If it isn’t too much to ask or expect, could the swell of protestors that has not wavered or subsided – but been almost magically, organically, and systematically replenished day after night after week for almost a month – come to include more islanders than youths, housewives, academics, professionals, and ex-servicemen?
If not at Galle Face, then at another forum.
If only it will not dilute or do disservice to the marvellously apolitical ethos of the movement so far.
If the trifecta of ordinary citizens, organised trade unions and out-of-the-ordinary truly patriotic politicians unite in some way, it may be a citizen/civil society combine that the cabals find hard to resist; and to which, with characteristic ill-grace, they may succumb – as is customary for entrenched regimes when an entire nation is on the march against them.
Some political actors remain or pretend to be tone-deaf
Of course, politics as usual – the art of the possible for a hopeful again people – is simply business as usual for those already in office. Between escorting a Trojan horse in the form of the ‘Group of 41’ independents in Parliament out of and back into the arms of the incumbents, very little has happened in the corridors of power to suggest that the people have got it wrong in all ‘all 255’ to #gohome – or at least be subjected to forensic audits of their assets, and have unlawful or unaccountable wealth confiscated.
But Sri Lankan legal systems, to effect, the same are paper tigers at present. And it is only voluntary disclosure by the 10 of the 225 that leaves any hope open that this will one day become the norm rather than the exception.
It is good to live in this hope but better and more prudent to back it back with a legal requirement to do so, together with full disclosure of future election-campaign funding. For too long has Corporate Sri Lanka been in collusion with the powers that be – and the powers that want to be, and are – for civil society to be complacent about protests being the be-all and end-all.
Time to give teeth to tough laws that tighten the requirements of a truly disciplined society, as well as a more open and transparent political culture – especially as regards our lawmakers themselves. And no longer can legislators – leave alone the executive – remain agnostic to the moral imperative that lawmakers and law enforcers must walk the talk of the talk they walk.
There is a dangerous disregard for legality but a welcome embracing of the spirit of the law
It is encouraging, however, that from protestors to more peaceable civilians such as motorists, more people are beginning to critically engage with and challenge the law.
Not to be facetious or reduce the gravamen to the pedestrian. But I was enthused to literally see how the driver of a vehicle ostensibly illegally parked on the pavement at Colpetty require the constabulary to move their buses off the kerb at Temple Trees prior to him complying with a traffic cop’s request that he do so. And the rider that ‘the age of blind loyalty to the powers that be’ is well and truly over resonated with me and others like you who are fed up to the back teeth with ‘a disciplined society’ simply meaning that civilians are expected to turn a blind eye to the excesses of a highly militarised society in order that their security from the bogey of extremist terrorism is ensured.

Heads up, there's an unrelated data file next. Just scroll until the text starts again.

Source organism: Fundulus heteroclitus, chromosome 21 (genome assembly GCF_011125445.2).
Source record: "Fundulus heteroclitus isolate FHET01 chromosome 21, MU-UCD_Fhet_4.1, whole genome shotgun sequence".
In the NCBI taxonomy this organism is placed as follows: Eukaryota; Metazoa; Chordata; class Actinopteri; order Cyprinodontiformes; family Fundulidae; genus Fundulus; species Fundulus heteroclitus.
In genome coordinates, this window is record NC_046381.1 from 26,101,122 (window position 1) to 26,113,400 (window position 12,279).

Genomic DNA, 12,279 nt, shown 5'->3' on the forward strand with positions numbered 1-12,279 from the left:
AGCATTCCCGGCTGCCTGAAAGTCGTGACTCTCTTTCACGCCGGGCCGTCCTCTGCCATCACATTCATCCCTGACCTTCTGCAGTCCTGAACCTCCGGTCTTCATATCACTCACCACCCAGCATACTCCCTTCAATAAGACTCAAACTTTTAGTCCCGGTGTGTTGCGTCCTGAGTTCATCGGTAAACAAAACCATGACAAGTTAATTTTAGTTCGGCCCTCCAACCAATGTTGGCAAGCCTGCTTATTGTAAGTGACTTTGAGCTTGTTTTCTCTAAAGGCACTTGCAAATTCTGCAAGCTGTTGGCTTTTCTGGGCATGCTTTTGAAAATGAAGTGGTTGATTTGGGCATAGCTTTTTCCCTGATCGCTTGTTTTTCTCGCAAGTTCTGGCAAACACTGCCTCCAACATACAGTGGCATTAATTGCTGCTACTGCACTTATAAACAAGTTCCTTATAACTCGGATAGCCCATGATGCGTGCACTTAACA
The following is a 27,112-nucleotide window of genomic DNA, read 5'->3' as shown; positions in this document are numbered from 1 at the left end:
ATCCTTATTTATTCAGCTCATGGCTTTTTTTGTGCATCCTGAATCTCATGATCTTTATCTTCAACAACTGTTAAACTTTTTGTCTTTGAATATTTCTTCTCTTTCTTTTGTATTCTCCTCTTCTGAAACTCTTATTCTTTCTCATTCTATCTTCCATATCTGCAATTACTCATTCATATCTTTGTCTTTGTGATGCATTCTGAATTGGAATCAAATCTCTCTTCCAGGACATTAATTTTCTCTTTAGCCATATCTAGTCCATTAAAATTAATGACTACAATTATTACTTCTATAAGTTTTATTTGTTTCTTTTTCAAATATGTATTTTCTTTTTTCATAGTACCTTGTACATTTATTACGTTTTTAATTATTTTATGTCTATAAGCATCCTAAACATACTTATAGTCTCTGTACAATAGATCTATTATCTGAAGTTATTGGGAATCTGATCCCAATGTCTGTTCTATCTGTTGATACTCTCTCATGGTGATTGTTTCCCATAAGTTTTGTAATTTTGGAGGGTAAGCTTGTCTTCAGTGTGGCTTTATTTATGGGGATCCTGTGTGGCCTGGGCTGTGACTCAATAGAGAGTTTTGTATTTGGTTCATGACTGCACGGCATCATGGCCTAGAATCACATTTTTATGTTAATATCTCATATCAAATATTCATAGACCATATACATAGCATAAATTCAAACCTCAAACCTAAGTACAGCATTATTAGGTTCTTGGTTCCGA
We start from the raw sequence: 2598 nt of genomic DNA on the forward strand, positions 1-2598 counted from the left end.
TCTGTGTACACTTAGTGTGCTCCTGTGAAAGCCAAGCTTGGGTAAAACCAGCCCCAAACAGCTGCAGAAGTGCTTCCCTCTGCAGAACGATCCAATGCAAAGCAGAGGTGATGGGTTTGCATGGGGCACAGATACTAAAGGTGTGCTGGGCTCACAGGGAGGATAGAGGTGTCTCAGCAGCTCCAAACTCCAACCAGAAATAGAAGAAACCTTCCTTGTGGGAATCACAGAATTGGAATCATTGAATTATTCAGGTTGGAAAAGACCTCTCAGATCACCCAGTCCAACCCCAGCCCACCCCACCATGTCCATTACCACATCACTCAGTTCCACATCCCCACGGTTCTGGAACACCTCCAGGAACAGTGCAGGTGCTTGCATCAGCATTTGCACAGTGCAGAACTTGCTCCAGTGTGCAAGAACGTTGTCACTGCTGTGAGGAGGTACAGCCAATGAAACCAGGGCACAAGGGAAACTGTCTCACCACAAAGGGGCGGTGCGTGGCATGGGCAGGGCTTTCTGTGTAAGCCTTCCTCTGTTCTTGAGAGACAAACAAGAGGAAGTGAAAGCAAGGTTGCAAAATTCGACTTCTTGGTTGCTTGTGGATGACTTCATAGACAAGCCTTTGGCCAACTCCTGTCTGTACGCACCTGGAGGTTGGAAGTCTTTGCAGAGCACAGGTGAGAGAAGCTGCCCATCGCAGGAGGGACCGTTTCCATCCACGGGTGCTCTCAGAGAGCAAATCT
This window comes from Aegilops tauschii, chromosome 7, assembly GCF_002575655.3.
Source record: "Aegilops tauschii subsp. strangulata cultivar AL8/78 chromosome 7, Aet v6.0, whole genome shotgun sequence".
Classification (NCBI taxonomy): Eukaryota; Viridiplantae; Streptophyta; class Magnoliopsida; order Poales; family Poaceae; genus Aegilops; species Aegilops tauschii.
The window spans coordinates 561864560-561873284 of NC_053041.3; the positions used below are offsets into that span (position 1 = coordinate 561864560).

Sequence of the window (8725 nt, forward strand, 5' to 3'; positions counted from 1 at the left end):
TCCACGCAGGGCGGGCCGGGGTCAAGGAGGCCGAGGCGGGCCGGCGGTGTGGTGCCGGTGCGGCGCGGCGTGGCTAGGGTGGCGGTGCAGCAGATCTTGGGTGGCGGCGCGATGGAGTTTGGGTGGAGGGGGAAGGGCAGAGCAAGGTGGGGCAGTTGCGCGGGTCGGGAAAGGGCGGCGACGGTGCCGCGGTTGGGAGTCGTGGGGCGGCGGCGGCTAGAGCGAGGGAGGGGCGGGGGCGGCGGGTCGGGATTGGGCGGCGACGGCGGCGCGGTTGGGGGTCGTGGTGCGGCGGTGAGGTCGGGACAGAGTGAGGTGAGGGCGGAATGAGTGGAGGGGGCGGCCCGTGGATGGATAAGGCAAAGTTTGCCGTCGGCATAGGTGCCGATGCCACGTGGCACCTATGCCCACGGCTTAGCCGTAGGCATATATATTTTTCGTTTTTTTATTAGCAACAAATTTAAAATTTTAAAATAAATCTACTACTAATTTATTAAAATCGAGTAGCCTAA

There is the flip side to the flippancy of the errant motorist, though, and is that the type of vigilante justice meted out to the driver of the Defender who mowed down a motorcyclist may set ablaze more than a mere vehicle.
Just let us be cautious that in seeking to honour the spirit of the law over its letter, we don’t invite a cornered law enforcement mechanism to retaliate in the spirit of Rathupaswela or Rambukkana. That is an evil spirit indeed.
People remain united
In the meantime, the clarion call of the quietly spreading protest movement has a quieter ethic to it that has recently and increasingly come to encompass all that bedevils our once-blessed island-nation. It embraces a sense of outrage that the peace with justice that we have been promised for generations has escaped as-yet unborn generations too, if the predictions about ‘things are going to get worse before they get better’ are accurate and complete.
But better care could be taken to identify and illustrate the litany of grievances that range far or well beyond the sounding-board of Galle Face Green. These do range from anger at shortages through anxiety about livelihood sustainability to social justice of all types delayed and denied.
And as much as the political opposition is a machine of many and diverse moving parts, so is the organic protest movement that shows no signs of flagging or even a suggestion of failure. For confronted with the enormity of crimes committed by the state against its society, ousting a fatuous politico or his fat-headed bureaucratic supporter pales in comparison to facing the repercussions of a failed state.
The politico of his calibre will go – now or at the next election or maybe even never ever... if the carrots taste more succulent as time goes by, and we the people accept an interim Government and IMF strictures.
But the root cause of the state of ‘power failure’ will remain close to the heart of the people’s concerns if we don’t turn the spotlight on ourselves more fairly and squarely in our perhaps rare moments of private reflection.
And we fail to see the ghost of Gota or the gremlin in the engine of the Mynah in our own mindset – for such a spectre is a demon only we can exorcise and never ask it to #gohome if it is already ensconced there.
| Editor-at-large of LMD | Entrenched in the SPQR: Struggle – People’s Quiet Revolution |